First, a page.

Secretary of Education Arne Duncan has issued a warning to state-level school leaders telling them:
I am writing to urge you to do everything you can to ensure the integrity of the data used to measure student achievement and ensure meaningful educational accountability in your State. As I'm sure you know, even the hint of testing irregularities and misconduct in the test administration process could call into question school reform efforts and undermine the State accountability systems that you have painstakingly built over the past decade.
He goes on to say,
The successful implementation of Title I and other key programs administered by the U.S. Department of Education (Department) relies heavily on using data that are valid, reliable, and consistent with professional and technical standards.
The letter then describes a series of steps the Department of Ed wishes states to take to ensure the integrity and security of test data.
Unfortunately, Mr. Duncan is missing the biggest threat to the validity of the data being secured. It is the very high stakes that his policies place on these test scores. We have the Department of Education pushing the increased use of test scores for significant portions of teacher evaluations and pay, through Race to the Top, policies that reward or punish schools of education for the test scores of their graduates, and of course, the continued labeling of high-poverty schools as failures based on test scores. All this creates intense pressure to increase test scores, which, no doubt, accounts for Mr. Duncan’s concern about test security. As wasrecently seenin Washington, DC, under Michelle Rhee, increased pressure to boost scores often leads to cheating.
But even in the absence of outright cheating, attaching such high stakes to test scores has the effect of decreasing their value as indicators of learning. As Campbell’s Law states, “The more any quantitative social indicator is used for social decision-making, the more subject it will be to corruption pressures and the more apt it will be to distort and corrupt the social processes it is intended to monitor.”
Harvard scholar Daniel Koretz explained the problem in detail here two years ago.
As I explain in more detail in Measuring Up, a test is a small sample of behavior that we use to estimate mastery of a much larger "domain" of achievement, such as mathematics. In this sense, it is very much like a political poll, in which the preferences of a very small number of carefully chosen people are used to estimate the likely voting of millions of others. In the same way, a student's performance on a small number of test items is used to estimate her mastery of the larger domain. Under ideal circumstances, these small samples, whether of people or of test items, can work pretty well to estimate the larger quantity that we are really interested in.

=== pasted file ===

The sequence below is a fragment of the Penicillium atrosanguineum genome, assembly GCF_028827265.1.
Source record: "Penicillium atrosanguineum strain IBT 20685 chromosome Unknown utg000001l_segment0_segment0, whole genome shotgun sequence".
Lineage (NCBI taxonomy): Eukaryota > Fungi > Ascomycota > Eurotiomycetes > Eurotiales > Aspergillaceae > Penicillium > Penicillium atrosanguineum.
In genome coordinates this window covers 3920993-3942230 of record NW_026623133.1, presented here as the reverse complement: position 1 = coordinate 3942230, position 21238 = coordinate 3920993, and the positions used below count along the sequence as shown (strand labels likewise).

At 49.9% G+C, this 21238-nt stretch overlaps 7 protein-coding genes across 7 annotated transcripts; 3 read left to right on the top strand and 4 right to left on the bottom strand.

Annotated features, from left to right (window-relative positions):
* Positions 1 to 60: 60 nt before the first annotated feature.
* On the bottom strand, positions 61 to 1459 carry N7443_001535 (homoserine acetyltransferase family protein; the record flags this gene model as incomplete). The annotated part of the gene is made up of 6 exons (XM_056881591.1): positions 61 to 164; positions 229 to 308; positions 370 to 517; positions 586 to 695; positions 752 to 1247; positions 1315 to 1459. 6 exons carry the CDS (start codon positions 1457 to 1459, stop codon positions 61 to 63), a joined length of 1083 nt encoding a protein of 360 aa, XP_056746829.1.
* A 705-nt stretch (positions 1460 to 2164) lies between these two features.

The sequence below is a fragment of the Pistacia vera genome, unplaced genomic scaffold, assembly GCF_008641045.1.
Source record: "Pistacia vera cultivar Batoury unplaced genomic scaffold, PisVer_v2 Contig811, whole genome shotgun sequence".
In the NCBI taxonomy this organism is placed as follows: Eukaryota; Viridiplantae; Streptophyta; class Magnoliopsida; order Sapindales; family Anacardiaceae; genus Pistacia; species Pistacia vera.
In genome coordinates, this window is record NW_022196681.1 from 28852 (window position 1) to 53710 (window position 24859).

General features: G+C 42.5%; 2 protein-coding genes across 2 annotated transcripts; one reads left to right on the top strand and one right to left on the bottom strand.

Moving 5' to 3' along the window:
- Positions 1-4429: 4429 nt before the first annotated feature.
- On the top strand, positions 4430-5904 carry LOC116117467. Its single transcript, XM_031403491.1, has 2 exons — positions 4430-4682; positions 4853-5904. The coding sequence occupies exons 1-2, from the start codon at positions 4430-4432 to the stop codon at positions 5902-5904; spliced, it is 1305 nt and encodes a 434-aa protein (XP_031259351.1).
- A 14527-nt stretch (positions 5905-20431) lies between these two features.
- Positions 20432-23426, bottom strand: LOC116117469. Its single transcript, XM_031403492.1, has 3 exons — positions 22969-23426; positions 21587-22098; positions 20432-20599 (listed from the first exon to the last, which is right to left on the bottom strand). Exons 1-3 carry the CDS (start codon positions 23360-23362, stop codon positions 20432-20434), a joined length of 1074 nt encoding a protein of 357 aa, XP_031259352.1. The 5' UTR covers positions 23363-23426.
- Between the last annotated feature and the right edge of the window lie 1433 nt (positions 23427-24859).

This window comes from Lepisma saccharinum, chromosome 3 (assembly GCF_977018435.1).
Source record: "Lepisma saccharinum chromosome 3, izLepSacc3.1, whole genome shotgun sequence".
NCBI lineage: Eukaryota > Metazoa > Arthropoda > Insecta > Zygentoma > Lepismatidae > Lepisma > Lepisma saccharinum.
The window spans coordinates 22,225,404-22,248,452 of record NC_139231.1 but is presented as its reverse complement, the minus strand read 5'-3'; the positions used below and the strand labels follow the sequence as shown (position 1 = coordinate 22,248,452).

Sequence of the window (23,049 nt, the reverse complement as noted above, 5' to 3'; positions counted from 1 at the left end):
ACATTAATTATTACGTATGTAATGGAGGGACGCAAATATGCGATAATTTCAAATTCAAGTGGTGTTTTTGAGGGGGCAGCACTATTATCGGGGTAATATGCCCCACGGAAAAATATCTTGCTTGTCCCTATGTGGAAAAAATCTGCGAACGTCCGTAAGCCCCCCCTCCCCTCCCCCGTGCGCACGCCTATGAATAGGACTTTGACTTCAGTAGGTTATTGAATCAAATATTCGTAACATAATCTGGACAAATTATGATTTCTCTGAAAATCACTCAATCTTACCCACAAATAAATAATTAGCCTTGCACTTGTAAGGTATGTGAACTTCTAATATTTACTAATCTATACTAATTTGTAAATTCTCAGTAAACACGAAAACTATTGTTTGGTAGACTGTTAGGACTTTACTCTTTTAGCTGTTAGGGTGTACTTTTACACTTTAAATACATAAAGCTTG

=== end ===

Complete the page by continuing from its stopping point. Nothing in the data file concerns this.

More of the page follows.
However, when the pressure to raise scores is high enough, people often start focusing too much on the small sample in the test rather than on the domain it is intended to represent. What would happen if a presidential campaign devoted a lot of its resources to trying to win over the 1,000 voters who participated in a recent poll, while ignoring the 120 million other voters? They would get good poll numbers if the same people were asked again, but those results would be no longer represent the electorate, and they would lose. By the same token, if you focus too much on the tested sample of mathematics, at the expense of the broader domain it represents, you get inflated scores. Scores no longer represent real achievement, and if you give students another measure--another test, or real-world tasks involving the same skills--they don't perform as well. And remember, we don't send kids to school so that they will score well on their particular state's test; we send them to school to learn things that they can use in the real world, for example, in later education and in their work.
We have seen evidence of this in New York, where it appears that schools became better at teaching what would be on the high stakes tests, causing these scores to rise. Meanwhile, actual student learning, as measured by the low-stakes National Assessment of Educational Progress (NAEP) test did not increase.
All the test security in the world does not make this problem go away. Attaching high stakes to test scores makes these scores unreliable as valid indicators of student learning. If Secretary Duncan and President Obama are sincere when they say they do not want educators “teaching to the test,” they should stop pursuing policies that make teacher pay and job security dependent on these scores.
This is one of the messages we will be taking to Washington, DC, at the Save Our Schools March on July 30th.
What do you think? Does making test data more secure ensure its validity? Or do the high stakes we attach to the data destroy its value?
The opinions expressed in Living in Dialogue are strictly those of the author(s) and do not reflect the opinions or endorsement of Editorial Projects in Education, or any of its publications.